It’s been a long time since I’ve posted. No, I haven’t forgotten about this blog. Life just has a nasty way of intervening. A great deal has been going on in my life since I last posted. Problems were piling up—anxieties, identity issues, health issues, emotional rollercoasters, poor nights of sleep—to a point my body finally gave up on me.
Shaking from exhaustion, wavering from abdominal discomfort, and throwing up water I attempted to drink, I called on a friend to help me go to the ER on March 6th (last Sunday).
I had never felt these things happen to me before. I even had two occasions of tingling in my hands paired with some dizziness. With some knowledge from the internet along with my Crohn’s, I suspected a partial bowel obstruction. My body, luckily, had not made it to that point. It did, however, suffer from dehydration, a stomach flu, and a small flare in my Crohn’s. A nurse put in an IV around noon and I was dispatched around 7pm the same day.
My recovery came slow and, arguably, is still in progress.
Monday and Tuesday I felt my energy and strength returning. Wednesday, however, took a turn. I woke up shaking a bit and dizzy. I figured I merely didn’t get a good enough night’s sleep as I tend to get dizzy with exhaustion. I emailed my teachers I wouldn’t be in for my morning class and laid back in bed. I didn’t feel better after resting, something else was wrong.
Somehow, I fumbled my way through Google to find that low potassium levels could cause symptoms like those I was experiencing. Knowing I had been low in potassium before and knowing I needed potassium due to losing so much during my vomiting sessions, I ate a banana and soon found my shaking to begin to dull. But, I continued to have strange symptoms and ended up calling my gastroenterologist. I found out my Crohn’s flare was just taking a slightly different form than normal. I have been lucky, however, as no symptoms are major by any means.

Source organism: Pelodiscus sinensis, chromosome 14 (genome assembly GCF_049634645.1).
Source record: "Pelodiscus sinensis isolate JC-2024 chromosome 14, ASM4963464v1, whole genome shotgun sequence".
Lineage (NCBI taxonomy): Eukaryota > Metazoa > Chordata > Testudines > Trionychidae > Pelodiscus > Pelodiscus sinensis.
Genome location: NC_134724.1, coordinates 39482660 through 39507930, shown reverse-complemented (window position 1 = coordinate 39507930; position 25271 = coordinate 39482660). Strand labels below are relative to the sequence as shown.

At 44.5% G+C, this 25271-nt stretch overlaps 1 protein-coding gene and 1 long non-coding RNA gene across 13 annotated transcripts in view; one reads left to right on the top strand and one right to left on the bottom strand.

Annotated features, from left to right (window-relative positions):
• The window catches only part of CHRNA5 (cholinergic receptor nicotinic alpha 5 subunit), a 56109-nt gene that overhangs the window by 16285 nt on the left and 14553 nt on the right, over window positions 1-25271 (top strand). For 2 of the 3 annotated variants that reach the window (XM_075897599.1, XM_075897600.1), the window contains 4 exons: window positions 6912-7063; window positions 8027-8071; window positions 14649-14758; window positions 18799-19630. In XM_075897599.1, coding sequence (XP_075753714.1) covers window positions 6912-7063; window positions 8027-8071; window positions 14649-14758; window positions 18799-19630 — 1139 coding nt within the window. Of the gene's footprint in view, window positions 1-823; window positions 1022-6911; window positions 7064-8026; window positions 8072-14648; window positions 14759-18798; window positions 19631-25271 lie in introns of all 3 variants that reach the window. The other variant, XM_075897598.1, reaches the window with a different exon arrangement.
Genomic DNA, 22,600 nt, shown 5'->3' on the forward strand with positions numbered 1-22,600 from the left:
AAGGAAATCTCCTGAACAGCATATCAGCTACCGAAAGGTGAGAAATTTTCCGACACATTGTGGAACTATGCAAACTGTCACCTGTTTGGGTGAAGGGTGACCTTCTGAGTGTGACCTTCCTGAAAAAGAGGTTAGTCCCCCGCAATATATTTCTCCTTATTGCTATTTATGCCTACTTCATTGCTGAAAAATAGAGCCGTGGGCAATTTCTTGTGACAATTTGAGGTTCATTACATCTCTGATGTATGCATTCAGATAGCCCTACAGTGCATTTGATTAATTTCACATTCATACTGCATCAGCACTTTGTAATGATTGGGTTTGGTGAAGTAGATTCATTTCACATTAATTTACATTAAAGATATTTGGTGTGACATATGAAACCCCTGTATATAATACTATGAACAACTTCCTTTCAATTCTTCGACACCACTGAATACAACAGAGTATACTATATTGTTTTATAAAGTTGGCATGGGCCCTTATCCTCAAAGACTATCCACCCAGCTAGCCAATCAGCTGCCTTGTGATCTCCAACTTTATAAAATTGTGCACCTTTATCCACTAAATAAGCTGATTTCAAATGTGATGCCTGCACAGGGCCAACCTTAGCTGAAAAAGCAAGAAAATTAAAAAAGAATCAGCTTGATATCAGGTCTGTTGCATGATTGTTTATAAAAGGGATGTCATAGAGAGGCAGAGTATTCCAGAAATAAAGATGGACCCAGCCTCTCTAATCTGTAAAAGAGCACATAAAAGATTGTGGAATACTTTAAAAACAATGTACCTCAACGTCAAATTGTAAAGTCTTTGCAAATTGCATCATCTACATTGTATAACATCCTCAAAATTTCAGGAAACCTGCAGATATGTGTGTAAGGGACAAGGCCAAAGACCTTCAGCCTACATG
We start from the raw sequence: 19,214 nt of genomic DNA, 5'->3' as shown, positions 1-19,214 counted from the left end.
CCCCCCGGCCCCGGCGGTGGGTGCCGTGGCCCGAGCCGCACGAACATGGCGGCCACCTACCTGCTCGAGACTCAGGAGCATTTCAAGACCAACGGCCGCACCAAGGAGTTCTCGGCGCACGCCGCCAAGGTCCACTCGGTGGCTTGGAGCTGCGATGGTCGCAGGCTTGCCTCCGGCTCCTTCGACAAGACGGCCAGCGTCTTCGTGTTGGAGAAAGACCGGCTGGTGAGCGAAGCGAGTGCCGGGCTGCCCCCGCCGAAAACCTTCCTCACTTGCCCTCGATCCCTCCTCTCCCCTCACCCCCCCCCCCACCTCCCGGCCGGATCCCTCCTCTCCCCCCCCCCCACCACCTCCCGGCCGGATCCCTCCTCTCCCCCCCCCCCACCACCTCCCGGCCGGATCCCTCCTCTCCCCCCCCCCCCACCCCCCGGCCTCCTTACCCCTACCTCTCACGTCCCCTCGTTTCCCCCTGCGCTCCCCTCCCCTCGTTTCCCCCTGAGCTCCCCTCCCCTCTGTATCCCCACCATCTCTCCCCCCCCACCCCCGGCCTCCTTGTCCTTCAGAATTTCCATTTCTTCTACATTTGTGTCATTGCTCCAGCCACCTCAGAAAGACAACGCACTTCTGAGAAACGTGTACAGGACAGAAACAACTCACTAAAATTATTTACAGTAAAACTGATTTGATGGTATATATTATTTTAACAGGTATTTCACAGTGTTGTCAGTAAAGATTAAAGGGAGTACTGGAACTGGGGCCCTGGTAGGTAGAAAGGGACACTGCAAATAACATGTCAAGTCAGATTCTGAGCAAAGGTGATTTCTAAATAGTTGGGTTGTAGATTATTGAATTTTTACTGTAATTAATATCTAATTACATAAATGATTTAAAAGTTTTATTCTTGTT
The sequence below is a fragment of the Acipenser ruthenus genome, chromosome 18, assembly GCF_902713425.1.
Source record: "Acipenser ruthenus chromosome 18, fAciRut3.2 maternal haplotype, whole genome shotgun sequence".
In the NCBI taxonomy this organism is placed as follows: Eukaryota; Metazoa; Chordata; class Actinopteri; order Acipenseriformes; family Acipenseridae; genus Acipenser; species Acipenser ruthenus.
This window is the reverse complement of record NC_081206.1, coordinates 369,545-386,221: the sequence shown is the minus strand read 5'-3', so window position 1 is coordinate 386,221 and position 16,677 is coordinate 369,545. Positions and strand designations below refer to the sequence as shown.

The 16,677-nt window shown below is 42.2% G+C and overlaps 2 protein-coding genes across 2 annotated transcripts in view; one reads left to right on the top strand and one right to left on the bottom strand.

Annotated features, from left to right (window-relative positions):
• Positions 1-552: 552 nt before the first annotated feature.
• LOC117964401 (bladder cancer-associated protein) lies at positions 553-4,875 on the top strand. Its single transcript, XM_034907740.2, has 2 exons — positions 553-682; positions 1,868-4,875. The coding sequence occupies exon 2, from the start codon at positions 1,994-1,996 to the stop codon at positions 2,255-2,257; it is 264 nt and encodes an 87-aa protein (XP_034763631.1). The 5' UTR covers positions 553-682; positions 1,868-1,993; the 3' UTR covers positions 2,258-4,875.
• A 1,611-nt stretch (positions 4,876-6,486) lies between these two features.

One thing after another, after another. Chaos. No matter how much we try to minimize and streamline our life, we will be thrown into storms of life.
I can’t claim to know exactly why this happened, but I know it was definitely an exercise in trusting God. My exhaustion did drown some of the panic, though during my own prayers God reminded me He would pull me through. While we often don’t see why we went through things, something dramatically good did wash in after the storm.
I am on a temporary dose of Prednisone until I return home to secure a more permanent medication. Both my doctor and my insurance company jumped on the idea of Remicade, a three-hour, bimonthly transfusion as I felt extreme hesitation.
To give some backstory, I hate IV needles with a passion. They hurt me, even once in properly. Sitting three hours in pain while medication drips into my veins sent me into minor panic, to say the least. Yet, after this experience, I felt peace about it. I remembered sitting in that ER room that Sunday with the water dripping into me at a quick pace. The only pain coming with the initial prick and occasional discomfort if I bent my arm. Nothing major, nothing that required panicking.
I’m not afraid anymore.
I can do this.